Volume 18 • Issue 44 | March 17 - 23, 2006

Food

Made in Argentina, by way of Tribeca

By Frank Angelino

When a new Tribeca restaurant takes Industria Argentina (“Made in Argentina”) as its name, it implies that the fare is authentic— a claim I was only too happy to test out after spending a week in the South American country. Since Argentinean cuisine centerpieces lean, grass-fed beef, I wondered whether the same kind of meat could be duplicated or even approximated in New York. It would seem hard to do, considering that Argentine beef has been banned in this country for the past six years, a fallout from the threat of Foot and Mouth Disease.

Stefano Villa, the owner of Industria Argentina says that the restaurant uses beef from Uruguay, which he equates with Argentinean beef. “The beef from Uruguay is tastier but tougher than US beef which is softer and less tasty,” he said. After my recent, week-long sampling of Argentine meat in Buenos Aires, I would describe his steaks similarly.

Using the Argentinean names for the cuts of beef, Industria Argentina’s menu lists lomo (filet mignon), ojo de Bife (rib eye steak), and entrana (skirt steak). The lomo is very good. It’s bacon-wrapped and served with a shiitake mushroom and whipped potato puree. Each steak is served with small dishes of chimichurri, an olive oil, vinegar, herb and garlic-based sauce, and a diced onion sauce. The chimchurri was better than the onion sauce, which lacked the tomato presence found in the traditional, Argentinean version. But used sparingly, both sauces add bright, complimentary flavors to the steaks and make more nutritional sense than traditional US steakhouse toppings of butter or blue cheese.

Villa stresses that his fourteen years running Argentinean restaurants in New York City, most notably Soho’s Novecento, and his Executive Chef, Fernando Trocca, and Chef de Cuisine, Natalia Machado, who both have restaurant experience in Argentina, give the food authenticity. “The artwork, the bar, the tables are all from Argentina,” Villa says, unlike most Argentinean restaurants which have an indistinct identity. “Unfortunately, to New Yorkers, Argentina is a Latin place that serves dinner late and has music like a busy Latin situation” — meaning a typical Latin eatery. Perhaps because of that concern, Industria Argentina’s music has a cooler vibe. The wait staff is drawn from Argentina and neighboring countries, and the crowd is typically Tribecan: mostly younger, but a scattering of all ages. In fact, it’s very similar to what you would find in Argentina, especially in the hip areas of Palermo Soho, except that there is less segregation by age in Argentina than in New York. (Even at the tango palaces, the older women will just as likely be dancing with younger men, and visa versa.)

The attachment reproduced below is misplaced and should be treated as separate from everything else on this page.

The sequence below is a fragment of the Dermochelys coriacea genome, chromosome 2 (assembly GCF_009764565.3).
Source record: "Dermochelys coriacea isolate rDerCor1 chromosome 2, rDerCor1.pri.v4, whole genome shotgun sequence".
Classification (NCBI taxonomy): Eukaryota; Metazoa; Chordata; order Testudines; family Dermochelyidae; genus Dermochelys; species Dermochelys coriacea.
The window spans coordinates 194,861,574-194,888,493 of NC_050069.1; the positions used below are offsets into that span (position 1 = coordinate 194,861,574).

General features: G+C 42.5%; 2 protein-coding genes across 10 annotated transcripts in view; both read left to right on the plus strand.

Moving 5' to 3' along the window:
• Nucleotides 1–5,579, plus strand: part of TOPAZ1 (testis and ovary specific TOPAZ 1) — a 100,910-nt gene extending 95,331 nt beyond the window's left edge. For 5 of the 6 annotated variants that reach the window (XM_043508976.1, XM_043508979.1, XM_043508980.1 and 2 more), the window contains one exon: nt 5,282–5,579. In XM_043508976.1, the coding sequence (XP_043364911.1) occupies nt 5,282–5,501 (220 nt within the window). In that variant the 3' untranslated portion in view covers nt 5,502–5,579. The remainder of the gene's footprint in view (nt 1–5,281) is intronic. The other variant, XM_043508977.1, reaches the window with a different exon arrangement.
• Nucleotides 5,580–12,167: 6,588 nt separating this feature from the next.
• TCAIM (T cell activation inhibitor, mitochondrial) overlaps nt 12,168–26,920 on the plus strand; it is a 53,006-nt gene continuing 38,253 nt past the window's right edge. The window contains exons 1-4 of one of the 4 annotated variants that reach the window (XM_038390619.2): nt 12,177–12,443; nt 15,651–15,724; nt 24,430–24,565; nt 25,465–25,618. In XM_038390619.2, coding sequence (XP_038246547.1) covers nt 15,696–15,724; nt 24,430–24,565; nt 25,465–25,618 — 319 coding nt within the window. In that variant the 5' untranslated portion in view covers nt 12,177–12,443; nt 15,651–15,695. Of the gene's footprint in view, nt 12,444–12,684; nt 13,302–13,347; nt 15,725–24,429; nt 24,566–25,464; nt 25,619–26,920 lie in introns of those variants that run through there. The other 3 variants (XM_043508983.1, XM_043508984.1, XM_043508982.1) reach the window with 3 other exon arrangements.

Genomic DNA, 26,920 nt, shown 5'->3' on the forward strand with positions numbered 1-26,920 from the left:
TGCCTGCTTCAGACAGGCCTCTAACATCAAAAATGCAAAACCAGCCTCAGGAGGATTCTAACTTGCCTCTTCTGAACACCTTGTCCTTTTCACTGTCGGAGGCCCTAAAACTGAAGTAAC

Except for a few chosen pastas such a vegetarian lasagna and linguine, you won’t find the usual number of fresh pasta dishes typical of Argentina restaurants that cater to its large Italian population. This is deliberate. “New Yorkers eat a lot of beef; they’re carnivores,” says. “If you want pasta you can go to Gigino and Roc on the next block. We don’t want to lose our identity as a steakhouse.”

You will see a number of ingredients favored by the Argentinean palate. An amuse-bouche of a corn empanada, served with a tomato mojito, gives a hint that the flavors to come will be on target. A roasted pumpkin salad and smoked pumpkin risotto feature the popular, Latin American vegetable in two different styles. Mollegas, or sweetbreads, are pan-seared to a crisp and served over a warm potato, scallion and bacon salad. Soon, there will be provoleta, tomato on bread topped with grilled cheese.

Today, in economically stressed Argentina, wine is a bargain. Probably the most popular Argentinean red is Malbec, which goes very well with steak, even though wine critics are typically bored by the dependably sturdy grape. Industria Argentina’s has an exclusively Argentine wine list, priced along New York standards. Villa believes that, “When it comes to a really high quality wine from Argentina, it must be a blend of Malbec and cabernet sauvignon.”


Industria Argentina, open Mon-Sat: 5:30pm-12am. Steak entrees $22-$27. 329 Greenwich Street (bet. Duane & Jay Sts.), 212-965-8560.


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